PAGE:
Without randomisation, all of these impacts are nearly impossible to gauge. Did being selected for a grant help you to publish a widely cited article? Or was the grant itself irrelevant, and you received it because you were the kind of person who publishes good work anyway? With randomisation, the impact of the grants can be measured, at least in principle.

We shouldn’t stop there. Randomisation presents a golden opportunity to learn. And once you start looking for those opportunities, you see them everywhere. Not long ago, Ben Goldacre and his colleagues at the OpenPrescribing project analysed the prescription behaviour of clinics around the NHS, figuring out who was quick to follow the latest prescription guidelines and who was prescribing expensive or outdated treatments.

When Keith Ridge, then chief pharmacist of the NHS, saw the results, he asked for a list of the worst offenders, planning to upbraid each of them personally. Goldacre had another suggestion: conduct a randomised trial of Keith Ridge, by giving him a random assortment of the worst offenders to see whether those berated actually improved as a result.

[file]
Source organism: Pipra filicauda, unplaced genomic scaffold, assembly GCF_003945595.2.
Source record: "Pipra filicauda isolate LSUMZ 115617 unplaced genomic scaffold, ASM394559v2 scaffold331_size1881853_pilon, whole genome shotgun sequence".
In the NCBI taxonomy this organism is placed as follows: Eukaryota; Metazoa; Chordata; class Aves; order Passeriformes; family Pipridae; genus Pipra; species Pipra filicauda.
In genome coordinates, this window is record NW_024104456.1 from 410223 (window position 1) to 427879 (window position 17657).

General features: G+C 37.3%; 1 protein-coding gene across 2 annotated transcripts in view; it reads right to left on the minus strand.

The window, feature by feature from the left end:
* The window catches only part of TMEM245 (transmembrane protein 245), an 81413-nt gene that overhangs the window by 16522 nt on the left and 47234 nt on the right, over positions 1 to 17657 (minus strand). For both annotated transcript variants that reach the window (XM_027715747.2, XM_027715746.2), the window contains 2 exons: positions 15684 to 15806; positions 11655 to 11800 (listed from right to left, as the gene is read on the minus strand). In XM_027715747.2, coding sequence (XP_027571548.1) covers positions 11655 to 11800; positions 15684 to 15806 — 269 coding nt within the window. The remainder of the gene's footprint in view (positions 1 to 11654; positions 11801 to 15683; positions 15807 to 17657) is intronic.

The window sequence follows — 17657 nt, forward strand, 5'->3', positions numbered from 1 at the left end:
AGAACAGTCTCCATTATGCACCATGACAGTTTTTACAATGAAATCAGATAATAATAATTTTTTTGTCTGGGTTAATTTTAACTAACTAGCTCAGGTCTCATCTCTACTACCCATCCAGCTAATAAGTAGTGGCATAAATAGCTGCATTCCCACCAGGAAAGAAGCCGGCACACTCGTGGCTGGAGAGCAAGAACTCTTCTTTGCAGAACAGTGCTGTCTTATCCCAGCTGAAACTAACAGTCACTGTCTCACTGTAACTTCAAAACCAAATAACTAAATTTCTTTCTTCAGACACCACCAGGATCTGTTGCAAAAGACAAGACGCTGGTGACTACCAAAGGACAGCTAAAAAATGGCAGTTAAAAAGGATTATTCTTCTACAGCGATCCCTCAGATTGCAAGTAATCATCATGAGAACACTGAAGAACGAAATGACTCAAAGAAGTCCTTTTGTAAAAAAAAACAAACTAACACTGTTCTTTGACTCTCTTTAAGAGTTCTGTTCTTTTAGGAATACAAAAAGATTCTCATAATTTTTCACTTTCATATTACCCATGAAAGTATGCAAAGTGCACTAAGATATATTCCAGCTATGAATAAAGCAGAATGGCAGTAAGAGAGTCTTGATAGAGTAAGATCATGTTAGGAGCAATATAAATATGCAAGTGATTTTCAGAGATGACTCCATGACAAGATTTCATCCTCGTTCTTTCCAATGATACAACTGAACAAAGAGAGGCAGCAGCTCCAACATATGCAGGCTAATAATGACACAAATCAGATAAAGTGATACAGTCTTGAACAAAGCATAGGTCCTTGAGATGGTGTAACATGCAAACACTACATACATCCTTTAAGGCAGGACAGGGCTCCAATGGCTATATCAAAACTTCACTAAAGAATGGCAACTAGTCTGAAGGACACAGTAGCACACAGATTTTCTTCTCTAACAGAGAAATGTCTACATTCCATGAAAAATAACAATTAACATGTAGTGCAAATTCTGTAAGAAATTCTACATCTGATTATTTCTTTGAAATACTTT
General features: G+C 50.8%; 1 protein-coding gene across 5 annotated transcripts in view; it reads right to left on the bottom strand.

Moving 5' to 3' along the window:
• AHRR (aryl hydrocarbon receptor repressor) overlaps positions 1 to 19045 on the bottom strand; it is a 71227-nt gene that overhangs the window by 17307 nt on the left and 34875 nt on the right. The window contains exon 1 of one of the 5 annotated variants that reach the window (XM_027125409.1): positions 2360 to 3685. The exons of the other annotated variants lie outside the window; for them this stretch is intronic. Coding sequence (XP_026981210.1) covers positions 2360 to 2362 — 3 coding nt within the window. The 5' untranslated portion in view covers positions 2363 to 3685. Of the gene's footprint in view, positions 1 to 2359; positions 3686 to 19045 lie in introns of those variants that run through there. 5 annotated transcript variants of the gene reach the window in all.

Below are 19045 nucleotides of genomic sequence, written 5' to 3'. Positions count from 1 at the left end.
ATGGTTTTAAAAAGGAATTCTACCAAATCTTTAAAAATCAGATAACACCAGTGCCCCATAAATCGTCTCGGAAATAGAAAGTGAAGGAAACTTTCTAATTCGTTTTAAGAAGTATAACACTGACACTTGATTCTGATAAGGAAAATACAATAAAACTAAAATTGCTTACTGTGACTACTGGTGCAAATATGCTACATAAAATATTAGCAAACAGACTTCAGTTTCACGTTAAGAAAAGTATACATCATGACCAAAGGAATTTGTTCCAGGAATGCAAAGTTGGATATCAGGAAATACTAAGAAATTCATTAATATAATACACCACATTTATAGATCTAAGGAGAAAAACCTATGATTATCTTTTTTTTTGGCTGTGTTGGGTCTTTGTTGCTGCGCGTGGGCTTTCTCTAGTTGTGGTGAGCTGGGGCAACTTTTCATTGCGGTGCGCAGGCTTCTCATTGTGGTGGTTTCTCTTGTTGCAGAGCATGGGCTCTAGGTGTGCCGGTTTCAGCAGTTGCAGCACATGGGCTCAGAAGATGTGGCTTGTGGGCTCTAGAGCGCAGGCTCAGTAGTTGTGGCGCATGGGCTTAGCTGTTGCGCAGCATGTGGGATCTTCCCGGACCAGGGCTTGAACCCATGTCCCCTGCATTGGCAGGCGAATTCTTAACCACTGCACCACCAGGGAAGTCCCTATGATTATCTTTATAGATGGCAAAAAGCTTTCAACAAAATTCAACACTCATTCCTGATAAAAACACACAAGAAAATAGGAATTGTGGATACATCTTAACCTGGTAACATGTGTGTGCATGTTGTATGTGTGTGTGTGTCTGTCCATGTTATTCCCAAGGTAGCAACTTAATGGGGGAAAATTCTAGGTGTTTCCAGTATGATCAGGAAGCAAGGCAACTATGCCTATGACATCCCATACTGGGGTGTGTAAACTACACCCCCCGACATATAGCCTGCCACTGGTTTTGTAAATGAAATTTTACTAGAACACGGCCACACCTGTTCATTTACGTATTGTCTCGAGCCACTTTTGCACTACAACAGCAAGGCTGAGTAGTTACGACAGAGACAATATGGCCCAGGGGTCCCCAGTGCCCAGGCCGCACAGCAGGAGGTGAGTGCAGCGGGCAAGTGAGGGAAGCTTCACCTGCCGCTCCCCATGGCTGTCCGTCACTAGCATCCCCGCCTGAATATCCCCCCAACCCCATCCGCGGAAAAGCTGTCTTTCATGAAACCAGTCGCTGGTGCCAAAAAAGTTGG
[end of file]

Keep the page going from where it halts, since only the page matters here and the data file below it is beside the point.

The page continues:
I’ve written before about researchers who used random allocations to study the impact of substantial business development grants to Nigerian entrepreneurs, or small grants to tiny Sri Lankan businesses rebuilding after the terrible tsunami of 2004. Since there is a limited amount of cash, and many deserving recipients, and since everyone can see the fairness of drawing lots, why not turn scarce resources into insight?

Perhaps it is a stretch from the Coptic pope to Keith Ridge, but it should not be a stretch to use more lotteries — and to learn from them.